I received an email with some great questions from a writer a few days ago. After our exchange, I realized his questions might be ones you're asking, too, and that my perspective on what to do with those questions might prove helpful to you.
With his permission, I'm sharing the exchange here.
As we talked before, I'm working on a novel (not as vigorously and regularly as I would like) but trying to take it seriously. I'm at 40,000 words and feel safe saying I am probably about halfway through or just over halfway. I'm confident that I can finish the story without too much trouble. I don't feel stuck, I just need to put in the time and keep sitting down to write.
But I'm starting to feel overwhelmed at how where to go after that. I can proofread a blog post 5-6 times in a single sitting—not the case with an 80K word novel. Once I feel like the novel is done, I'm sure I'll spend a considerable amount of time going back through it to edit it and add or remove content. But that's where it gets all dark for me. Then what?
Do I ask some trusted friends to read it and elicit their feedback?
Do I hire an editor?
Do I try to submit the manuscript to a publisher?
How do I even know if I've written is even any good?
Do I just keep it around as a personal accomplishment?
Do I just self-publish it so it's somewhere other than on my computer?
And so on... :)
Obviously I'm not there yet, but I think the unknowns about that phase are strangely affecting my present ability to stay focused and keep finishing the story. I think if I had some clarity on that phase it would generate more excitement and optimism to finish and stay the course.
I didn't start writing a novel to try and sell something. I just wanted to explore this story—and ultimately myself. So now that the end is in sight, I'm realizing I have no idea what to do!
Of course those are big questions and I don't expect you to answer them for me, but what first steps do you think I could take to finding some clarity in those areas?
I would love to hear your thoughts!
Great questions, right? Here's how I responded:
I loved hearing where you are in the process and the questions you're starting to ask and your noticing of the way the questions are starting to distract you from moving forward from where you currently are with the project.
All good things!
I'll say first, as a word of encouragement: 40,000 words! That's nothing to sneeze at. And your sense that you're about halfway through sounds right to me, in terms of word count. Congratulations on making it this far. Your progress evidences real commitment.
So, here are my thoughts.
I think it starts with discernment. You said you didn't write the book to sell it. You wrote it because you wanted to explore the story and also yourself. That is great to know about yourself!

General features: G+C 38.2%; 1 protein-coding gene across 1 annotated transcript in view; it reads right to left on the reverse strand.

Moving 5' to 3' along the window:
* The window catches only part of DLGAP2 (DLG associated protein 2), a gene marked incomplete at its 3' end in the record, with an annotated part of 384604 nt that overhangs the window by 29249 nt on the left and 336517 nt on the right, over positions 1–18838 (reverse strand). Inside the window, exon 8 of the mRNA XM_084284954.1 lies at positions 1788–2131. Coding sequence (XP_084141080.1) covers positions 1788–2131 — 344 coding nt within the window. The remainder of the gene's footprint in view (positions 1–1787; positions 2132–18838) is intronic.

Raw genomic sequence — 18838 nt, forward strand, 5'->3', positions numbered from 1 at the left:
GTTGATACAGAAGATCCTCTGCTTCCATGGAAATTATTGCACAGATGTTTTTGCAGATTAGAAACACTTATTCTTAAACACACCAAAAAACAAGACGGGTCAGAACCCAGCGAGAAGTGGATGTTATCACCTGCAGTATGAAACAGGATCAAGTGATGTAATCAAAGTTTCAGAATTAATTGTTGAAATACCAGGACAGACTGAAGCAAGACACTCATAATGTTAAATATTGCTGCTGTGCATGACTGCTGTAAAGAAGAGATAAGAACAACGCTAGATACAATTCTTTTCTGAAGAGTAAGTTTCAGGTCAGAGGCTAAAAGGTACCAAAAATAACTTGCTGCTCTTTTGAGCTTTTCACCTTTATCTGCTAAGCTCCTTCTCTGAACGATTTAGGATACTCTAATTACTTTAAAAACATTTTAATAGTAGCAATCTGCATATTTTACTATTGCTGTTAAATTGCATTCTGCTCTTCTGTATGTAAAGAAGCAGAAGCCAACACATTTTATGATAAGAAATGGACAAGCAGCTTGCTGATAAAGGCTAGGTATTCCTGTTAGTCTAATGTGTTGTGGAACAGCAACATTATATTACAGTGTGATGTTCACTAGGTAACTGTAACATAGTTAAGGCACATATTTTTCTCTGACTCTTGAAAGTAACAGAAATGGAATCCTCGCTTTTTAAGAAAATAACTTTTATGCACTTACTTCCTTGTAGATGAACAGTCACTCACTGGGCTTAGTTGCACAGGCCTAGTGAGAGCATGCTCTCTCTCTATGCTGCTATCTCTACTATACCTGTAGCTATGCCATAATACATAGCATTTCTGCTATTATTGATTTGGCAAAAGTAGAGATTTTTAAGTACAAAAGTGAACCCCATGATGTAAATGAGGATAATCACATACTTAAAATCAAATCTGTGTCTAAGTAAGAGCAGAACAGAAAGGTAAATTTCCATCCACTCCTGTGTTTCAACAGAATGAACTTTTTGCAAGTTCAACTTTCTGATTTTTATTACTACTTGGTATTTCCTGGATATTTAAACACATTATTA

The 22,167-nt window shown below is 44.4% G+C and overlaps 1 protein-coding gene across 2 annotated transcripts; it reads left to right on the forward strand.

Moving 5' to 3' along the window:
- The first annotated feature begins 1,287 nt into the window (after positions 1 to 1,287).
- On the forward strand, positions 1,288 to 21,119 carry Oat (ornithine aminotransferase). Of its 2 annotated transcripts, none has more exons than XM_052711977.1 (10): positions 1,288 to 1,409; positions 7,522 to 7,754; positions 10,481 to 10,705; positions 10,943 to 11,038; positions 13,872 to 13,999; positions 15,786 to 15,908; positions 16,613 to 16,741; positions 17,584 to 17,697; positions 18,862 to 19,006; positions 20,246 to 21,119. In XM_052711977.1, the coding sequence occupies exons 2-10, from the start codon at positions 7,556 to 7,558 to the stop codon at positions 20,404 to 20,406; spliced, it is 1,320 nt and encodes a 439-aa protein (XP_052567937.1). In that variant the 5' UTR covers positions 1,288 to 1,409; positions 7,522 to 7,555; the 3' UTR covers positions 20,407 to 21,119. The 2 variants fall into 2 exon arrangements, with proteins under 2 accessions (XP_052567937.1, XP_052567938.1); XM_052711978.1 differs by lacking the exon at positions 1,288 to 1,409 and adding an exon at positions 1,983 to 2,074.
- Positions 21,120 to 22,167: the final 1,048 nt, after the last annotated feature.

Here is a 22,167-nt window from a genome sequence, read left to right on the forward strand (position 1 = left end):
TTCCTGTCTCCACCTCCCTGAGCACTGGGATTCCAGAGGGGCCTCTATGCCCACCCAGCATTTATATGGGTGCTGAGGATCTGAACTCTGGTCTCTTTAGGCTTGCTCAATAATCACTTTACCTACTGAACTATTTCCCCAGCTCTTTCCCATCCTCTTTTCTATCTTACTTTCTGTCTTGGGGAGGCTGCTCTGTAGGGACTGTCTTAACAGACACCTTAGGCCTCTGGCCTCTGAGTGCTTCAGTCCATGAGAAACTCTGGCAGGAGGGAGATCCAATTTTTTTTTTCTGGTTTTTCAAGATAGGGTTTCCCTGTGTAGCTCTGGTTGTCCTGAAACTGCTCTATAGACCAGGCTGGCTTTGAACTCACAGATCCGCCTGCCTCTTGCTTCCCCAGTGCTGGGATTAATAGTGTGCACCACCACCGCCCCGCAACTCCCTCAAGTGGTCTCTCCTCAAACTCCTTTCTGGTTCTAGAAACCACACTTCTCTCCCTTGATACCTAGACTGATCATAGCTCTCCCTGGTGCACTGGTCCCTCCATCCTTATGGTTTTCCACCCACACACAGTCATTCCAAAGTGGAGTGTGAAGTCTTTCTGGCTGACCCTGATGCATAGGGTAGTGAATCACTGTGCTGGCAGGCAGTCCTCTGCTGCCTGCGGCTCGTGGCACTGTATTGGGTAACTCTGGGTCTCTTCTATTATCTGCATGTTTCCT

That being said, your desire for the project is welcome to change over time, since the actual doing of something is discovery in itself and informs what we know of ourselves and what something wants to be.
So I think that once you're done writing it, yes, you go back after having written it whole and begin the work of real revision to the best of your own ability. Then you take stock. You enter into discernment mode. You perhaps sit in a space with yourself, the book, and God, and you open your heart to listen, notice, and speak among the trinity of the three of you.
If you discover the book was ultimately an exercise for you, then you can set the book down in peace.
If you discover the book might, surprisingly, want to go somewhere else beyond you, then you start attending to those other questions you asked in your list of questions.
As a note on that list of questions, I tend to be a proponent of working with a professional before involving friends. The professional will know whether your book has potential. They will tell you what the book needs. They will be honest with you, and they will speak from knowing the craft of story and the industry of books. Friends don't usually know enough about these things to be helpful at this point in the process, and they'll usually be more kind than insightful or honest. My perspective is that first readers come after you've done the hard work wth a professional, and they help you know how real readers (the ones you don't know now) might respond to the book when they read it.
If, after you do your discernment work, you decide to press forward into that phase of working with a professional, feel free to reach out if you'd like to explore working with me on that. Absolutely no pressure, of course!
Best to you in the continued writing,
I'm curious whether this perspective helps you hold your own questions about what to do with your manuscript once you finish writing it or how to know whether to pursue publication or not.
What thoughts do you have in response?